Mission Tanzania: 150 Years of Jesus' Gospel
“FAITH IS GOD’S PRECIOUS GIFT… A GIFT NOT RESERVED FOR THE FEW BUT OFFERED WITH GENEROSITY. EVERYONE SHOULD BE ABLE TO EXPERIENCE THE JOY OF BEING LOVED BY GOD, THE JOY OF SALVATION!”
4 November • Tanzania, East Africa
4 November marks 150 years of Catholic Evangelization in Tanzania, East Africa. Of this century and a half, 85 of these years were were marked with the Pallottine presence; in which St. Vincent’s spirit greatly shaped Catholicism as it is seen today.
With 9 Pallottine parishes, a rehabilitation center, schools, and a formation house for postulancy and philosophy, Fr. Allan Bukenya SAC recounts the celebration, and days past.
1868 • Tanzania’s Catholic Pioneers • 2018
Fr. Allan Bukenya, SAC
An African proverb says, “You may not need an old man’s stick, but you cannot ignore his word.” In the Book of Sirach, the author advises his readers in similar terms: “Reject not the tradition of old men which they have learned from their fathers; from them you will obtain the knowledge and how to answer in time of need” (Sir. 8, 9).
In African tradition, the word of an elder- especially that of a father or mother- always indicates the right path to obtain genuine happiness. Thus, we learn from such proverbs, and try to put them into practice long after an elder’s death; passing them from generation to generation, never losing their memory.
History tells us that Bishop Armand Maupoint, from Reunion Islands, assigned his vicar general Fr Armand Fava Zanzibar to found a mission. On December 22, 1860, Fr Fava- accompanied by Fr Jego, Fr Casmir, a surgeon and six sisters of the Daughters of Mary- arrived in Zanzibar. This very mission opened a door towards evangelization to Tanzania’s mainland, and the interior of East Africa in general.
Bishop Armand then requested the Propaganda Fide to create a Prefecture in Zanzibar, which was granted, though with the condition that it was only run by expert missionaries. At that time, there were no other missionaries with such experience other than the Holy Ghost Fathers.
From Zanzibar they moved to Bagamoyo, a strategic point to penetrate the interior of East Africa. It’s vital to remember that although the rest of Europe was abolishing the slave trade, in Africa it was almost beginning, and the regional slave market was active in Bagamoyo.
On March 4, 1868, Fr Anthony Horner opened Bagamoyo Catholic Mission, which became home to liberated slaves. This prominent event marked the beginning of Christianity in mainland Tanzania, and the very reason why we are celebrating 150 years of Evangelization in our country today.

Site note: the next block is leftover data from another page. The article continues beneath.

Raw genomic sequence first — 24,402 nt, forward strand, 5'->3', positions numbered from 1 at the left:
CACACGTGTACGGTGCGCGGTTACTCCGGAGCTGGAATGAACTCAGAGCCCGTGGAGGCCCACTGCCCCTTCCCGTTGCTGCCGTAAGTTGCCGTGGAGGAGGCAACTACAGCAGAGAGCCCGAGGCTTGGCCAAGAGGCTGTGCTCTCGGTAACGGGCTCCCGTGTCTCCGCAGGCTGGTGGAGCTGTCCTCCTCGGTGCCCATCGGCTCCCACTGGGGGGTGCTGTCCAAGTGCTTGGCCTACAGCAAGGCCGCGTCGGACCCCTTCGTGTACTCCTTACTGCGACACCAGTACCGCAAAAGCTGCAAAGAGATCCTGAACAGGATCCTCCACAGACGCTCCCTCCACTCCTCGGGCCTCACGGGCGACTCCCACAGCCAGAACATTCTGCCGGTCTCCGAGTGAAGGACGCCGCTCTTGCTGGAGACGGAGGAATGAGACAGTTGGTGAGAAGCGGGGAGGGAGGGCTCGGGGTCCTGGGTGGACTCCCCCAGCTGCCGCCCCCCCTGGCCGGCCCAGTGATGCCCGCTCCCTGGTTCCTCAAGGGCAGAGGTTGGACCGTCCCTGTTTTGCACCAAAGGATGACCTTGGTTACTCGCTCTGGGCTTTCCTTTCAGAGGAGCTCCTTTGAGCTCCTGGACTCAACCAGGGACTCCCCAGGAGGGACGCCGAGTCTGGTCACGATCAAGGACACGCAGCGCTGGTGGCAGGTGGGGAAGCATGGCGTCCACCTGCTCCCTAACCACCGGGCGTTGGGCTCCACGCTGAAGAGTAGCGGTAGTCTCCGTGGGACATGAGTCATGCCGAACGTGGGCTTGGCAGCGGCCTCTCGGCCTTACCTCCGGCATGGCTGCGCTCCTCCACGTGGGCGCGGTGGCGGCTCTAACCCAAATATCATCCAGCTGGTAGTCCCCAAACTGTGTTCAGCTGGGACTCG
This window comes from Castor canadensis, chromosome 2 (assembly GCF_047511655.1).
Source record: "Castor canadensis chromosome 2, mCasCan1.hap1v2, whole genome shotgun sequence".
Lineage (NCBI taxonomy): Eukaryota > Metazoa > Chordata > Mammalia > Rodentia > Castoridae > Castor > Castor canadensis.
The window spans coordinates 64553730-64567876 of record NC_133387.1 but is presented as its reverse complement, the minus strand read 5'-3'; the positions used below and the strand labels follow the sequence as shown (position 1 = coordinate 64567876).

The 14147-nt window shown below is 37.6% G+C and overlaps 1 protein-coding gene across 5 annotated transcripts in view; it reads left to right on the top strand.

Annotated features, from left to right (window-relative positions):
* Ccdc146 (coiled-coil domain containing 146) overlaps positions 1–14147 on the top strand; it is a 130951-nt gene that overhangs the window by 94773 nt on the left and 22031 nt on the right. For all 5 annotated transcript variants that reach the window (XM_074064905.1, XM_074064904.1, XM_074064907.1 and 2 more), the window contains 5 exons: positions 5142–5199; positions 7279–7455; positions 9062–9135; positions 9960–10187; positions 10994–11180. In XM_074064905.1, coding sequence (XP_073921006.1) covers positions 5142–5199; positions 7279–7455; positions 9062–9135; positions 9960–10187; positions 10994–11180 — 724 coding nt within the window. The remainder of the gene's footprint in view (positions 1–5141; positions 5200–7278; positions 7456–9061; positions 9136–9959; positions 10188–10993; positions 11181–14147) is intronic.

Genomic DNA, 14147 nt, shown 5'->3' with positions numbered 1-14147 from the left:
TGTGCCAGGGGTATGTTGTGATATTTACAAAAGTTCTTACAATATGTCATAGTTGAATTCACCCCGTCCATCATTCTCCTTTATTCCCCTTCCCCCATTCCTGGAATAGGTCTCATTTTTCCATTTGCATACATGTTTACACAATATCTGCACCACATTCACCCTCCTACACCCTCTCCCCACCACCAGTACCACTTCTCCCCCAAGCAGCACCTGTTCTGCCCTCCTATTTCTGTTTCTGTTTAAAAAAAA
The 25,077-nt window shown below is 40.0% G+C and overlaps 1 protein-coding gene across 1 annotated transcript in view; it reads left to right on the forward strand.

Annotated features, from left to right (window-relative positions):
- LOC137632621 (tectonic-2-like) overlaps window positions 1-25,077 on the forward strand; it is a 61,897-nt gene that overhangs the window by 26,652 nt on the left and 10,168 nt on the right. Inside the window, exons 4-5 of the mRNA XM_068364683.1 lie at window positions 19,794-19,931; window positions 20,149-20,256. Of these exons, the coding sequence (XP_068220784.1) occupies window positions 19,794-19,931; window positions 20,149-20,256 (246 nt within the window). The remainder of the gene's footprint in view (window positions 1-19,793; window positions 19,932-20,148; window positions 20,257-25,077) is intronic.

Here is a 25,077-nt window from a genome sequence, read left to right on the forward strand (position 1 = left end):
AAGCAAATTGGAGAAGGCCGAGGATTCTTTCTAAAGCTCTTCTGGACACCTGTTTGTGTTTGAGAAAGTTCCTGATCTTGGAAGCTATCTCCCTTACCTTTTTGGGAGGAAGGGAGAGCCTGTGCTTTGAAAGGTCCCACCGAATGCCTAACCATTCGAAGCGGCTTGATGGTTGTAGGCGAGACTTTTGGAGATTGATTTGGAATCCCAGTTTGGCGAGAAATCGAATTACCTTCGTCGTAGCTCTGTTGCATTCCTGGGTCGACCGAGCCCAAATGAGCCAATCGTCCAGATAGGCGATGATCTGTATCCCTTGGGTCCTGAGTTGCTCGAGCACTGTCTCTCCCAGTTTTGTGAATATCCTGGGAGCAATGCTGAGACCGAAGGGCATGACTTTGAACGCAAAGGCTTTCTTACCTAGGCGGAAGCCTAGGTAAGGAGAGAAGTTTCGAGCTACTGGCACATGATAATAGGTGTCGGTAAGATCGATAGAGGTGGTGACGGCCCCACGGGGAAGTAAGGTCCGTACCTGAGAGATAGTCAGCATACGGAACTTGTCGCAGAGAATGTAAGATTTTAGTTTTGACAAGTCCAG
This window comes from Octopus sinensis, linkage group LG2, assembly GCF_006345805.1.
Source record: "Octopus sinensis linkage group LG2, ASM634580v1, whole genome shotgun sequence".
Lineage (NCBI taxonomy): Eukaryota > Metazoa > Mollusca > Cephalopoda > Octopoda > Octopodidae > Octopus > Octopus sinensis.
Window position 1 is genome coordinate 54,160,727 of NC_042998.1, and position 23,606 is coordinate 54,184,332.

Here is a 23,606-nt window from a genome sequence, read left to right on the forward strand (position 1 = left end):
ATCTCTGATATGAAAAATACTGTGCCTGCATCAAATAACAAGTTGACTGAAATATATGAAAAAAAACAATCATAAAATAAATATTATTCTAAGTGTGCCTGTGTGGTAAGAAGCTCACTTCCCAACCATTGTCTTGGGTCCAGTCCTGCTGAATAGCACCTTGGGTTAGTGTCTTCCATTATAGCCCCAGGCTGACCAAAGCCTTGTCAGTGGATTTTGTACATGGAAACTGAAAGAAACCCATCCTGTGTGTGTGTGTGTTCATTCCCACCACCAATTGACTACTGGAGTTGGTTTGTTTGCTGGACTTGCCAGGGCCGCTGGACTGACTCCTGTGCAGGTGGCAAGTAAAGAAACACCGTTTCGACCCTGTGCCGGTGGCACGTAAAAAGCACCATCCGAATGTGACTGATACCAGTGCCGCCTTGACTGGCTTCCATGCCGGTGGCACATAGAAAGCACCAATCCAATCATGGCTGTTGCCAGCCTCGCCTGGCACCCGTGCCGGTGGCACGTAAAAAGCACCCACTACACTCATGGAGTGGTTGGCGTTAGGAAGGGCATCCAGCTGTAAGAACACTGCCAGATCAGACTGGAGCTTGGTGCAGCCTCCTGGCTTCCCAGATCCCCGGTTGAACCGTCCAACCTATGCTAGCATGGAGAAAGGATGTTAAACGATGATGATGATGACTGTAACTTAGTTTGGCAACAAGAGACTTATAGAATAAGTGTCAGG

The first missionaries believed that the success of their mission depended on a balance in prayer life, work and Christian instruction. These men will be remembered especially in their successful interreligious dialogue with the Muslim communities under Arabic sultans; otherwise, if they did not enter into amicable dialogue with sultans- such as the Lord Sultan Said Majid of Unguja, who had a successful dialogue with Fr Fava- perhaps there would have been no chance of others learning the Gospel.
Interestingly, these missionaries also brought one of the world’s most beloved drinks: coffee! Missionary Fr. Horner brought coffee seeds and them in Bagamoyo; however there was no good result. He then planted some to Kilimanjaro, where they not only grew well, but it became the villager’s cash crop! These missionaries further championed culture by creating a French-Swahili Dictionary and they left a great heritage in their writings.
It was on their foundation that almost 82 years later, our own Pallottine Missionaries- Bishop Patrick Winters, Fr James Mullen, and Fr Vincent Callaghan- built up Christianity in Tanzania. They had already established missions in Gallapo and Mbugwe, with a considerable number of Christians in Mbulu Diocese. As the Church in Tanzania celebrates 150 years of Evangelization, many of its key players have been the Pallottine Fathers; who for over 75 years have faithfully handed on the gospel of liberty not only to the physically enslaved, but also the spiritually enslaved.
The seed planted by our forefathers have produced great fruit. Slavery was abolished, schools were built, many missions were founded, and we have many Christians, accompanied by a considerable amount of committed clergy. Thanks to these courageous men and women, civilization in its real sense came to the mainland. People learned how to read, write, and and grow in the skills of arithmetic. They really brought the Gospel to the captives! How grateful we are for the work they did!
On this 150 years of evangelization, let us keep the memory of those missionaries who brought us light, remain faithful to the Gospel they brought us, and always pray for them.
By Allan Bukenya, SAC.
Director of Promotions
To read more about our missions in Tanzania, you can follow these links: